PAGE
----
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From Wikipedia, the free encyclopedia

Sprotbrough Flash
Sprotbrough Flash

A Flash is a body of water that forms where the land below it has subsided.[1] Whilst these are mostly found in areas where mining has taken place, some can occur naturally. Collectively they are known as Flashes


Flash is recorded as being a dialectal word from Cheshire, which describes the water filled depressions caused by subsidence. Some have said that word was used as far back as the 17th century when describing small bodies of water across Cheshire, and was derived from a French word for puddle.[2] Another writer states the "Flash or Plash, deriving from splash, are small puddles left over after a thunderstorm".[3] In William Gresley's book, "A Glossary of Terms Used in Coal-Mining", Gresley states that the word originated in the salt mining districts of Cheshire and defines it as:

A subsidence of the surface due to the working of rock salt and pumping of brine.[4]

Flashes are common in former mining areas such as Cheshire, Lancashire and Yorkshire, where mining has had an effect on the landscape. In Cheshire especially, rock salt and brine extraction beneath the ground has had a profound effect on the surface, creating flashes even some time after the human involvement has ended.[5] A similar result has occurred in certain areas of Worcestershire, such as at Upton Warren, where the flash is a result of brine extraction too.[6]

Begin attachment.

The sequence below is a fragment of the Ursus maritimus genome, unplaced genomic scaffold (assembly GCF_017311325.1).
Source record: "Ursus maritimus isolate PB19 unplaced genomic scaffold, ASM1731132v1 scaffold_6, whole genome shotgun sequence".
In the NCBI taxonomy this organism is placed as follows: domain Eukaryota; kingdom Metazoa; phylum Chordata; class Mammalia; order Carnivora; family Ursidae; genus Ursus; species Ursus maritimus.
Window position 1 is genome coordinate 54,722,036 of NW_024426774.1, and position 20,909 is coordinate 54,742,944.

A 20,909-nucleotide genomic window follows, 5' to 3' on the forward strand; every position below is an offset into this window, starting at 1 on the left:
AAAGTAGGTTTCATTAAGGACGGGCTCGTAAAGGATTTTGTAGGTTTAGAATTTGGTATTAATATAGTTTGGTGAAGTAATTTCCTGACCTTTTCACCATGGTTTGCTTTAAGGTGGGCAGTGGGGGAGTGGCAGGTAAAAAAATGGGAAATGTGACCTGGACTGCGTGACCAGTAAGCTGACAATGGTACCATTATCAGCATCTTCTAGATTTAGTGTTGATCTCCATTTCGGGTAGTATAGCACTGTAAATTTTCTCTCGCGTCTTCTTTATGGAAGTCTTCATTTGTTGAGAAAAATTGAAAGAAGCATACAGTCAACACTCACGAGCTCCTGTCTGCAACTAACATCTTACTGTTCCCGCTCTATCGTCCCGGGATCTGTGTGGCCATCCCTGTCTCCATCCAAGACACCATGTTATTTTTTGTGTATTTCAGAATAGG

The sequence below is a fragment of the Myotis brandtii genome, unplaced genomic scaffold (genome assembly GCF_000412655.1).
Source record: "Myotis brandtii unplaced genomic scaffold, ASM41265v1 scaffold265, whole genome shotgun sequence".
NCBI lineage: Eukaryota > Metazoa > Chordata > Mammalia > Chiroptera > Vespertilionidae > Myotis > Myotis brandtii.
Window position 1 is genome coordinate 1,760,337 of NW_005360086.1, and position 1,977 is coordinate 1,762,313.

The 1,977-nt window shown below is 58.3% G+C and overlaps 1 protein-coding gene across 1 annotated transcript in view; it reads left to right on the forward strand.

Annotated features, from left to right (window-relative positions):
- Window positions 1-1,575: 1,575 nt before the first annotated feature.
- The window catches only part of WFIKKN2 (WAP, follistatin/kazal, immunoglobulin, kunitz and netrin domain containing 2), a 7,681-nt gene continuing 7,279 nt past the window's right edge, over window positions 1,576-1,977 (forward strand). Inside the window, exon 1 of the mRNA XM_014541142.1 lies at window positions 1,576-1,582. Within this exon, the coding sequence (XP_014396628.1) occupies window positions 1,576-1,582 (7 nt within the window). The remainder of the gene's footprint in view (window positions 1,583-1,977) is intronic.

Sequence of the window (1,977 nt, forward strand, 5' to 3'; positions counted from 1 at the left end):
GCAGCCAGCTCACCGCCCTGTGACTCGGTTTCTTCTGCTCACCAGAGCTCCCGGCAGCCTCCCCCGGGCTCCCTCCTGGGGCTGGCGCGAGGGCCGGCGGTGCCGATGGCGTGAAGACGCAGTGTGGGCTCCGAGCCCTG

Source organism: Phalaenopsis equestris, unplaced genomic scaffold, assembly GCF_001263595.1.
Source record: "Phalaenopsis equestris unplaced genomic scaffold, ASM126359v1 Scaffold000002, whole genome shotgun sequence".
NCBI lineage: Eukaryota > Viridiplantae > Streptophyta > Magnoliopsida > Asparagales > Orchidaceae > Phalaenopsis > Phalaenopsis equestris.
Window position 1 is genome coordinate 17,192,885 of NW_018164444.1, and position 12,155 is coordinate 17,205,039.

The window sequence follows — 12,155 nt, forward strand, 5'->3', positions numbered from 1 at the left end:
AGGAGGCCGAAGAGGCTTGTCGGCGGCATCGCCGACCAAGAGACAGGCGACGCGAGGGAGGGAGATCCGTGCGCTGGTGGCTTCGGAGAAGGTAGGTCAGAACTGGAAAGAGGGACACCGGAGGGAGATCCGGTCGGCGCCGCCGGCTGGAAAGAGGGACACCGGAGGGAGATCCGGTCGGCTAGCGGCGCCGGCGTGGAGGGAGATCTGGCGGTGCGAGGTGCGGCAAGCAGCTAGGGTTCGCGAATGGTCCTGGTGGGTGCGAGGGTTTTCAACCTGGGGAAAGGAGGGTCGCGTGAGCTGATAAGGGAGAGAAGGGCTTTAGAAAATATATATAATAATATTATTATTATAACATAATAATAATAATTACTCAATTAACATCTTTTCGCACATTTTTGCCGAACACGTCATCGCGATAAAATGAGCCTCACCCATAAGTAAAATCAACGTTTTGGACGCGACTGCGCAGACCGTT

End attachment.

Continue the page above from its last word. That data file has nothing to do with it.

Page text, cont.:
The industrial extraction of salt, or the abstraction of it by natural causes, has a greater effect on the depth of the flashes than those in former coal mining areas. The removal of minerals is usually maintained by use of supports to stop the tunnels or caves collapsing. In coal mining, the normal procedure in the 18th, 19th and early 20th centuries was to install pit props,[7] however, the historical industrial mining of rock salt was to use a Room and Pillar method (or Pillar and Stall)[8] to support the roof.[9] But when water finds its way into salt workings, it erodes the salt pillars being used to support the roof, therefore the former ceiling area collapses, and the subsidence is to a greater depth.[10][note 1]

Brine extraction underneath the River Weaver in Cheshire accounted for the development of several lakes along the course of the river. During the Great subsidence of 1880,[12] flashes were appearing across the salt mining district on a daily basis.[13] One of the largest, Witton Flash in Northwich, was listed by Ordnance Survey mapping to have been created between 1890 and 1897, with a measurement of the surface water dated also. This was to indicate that the water had not finished filling the void, and the ground beneath was still in the process of settling.[14] Along the same watercourse just upstream is Winsford, where the river filled three voids now known as the Top, Middle and Bottom Flashes.[15] During the late 19th and early 20th century, the chemical companies mining the salt dumped waste chemicals in the flashes.[16]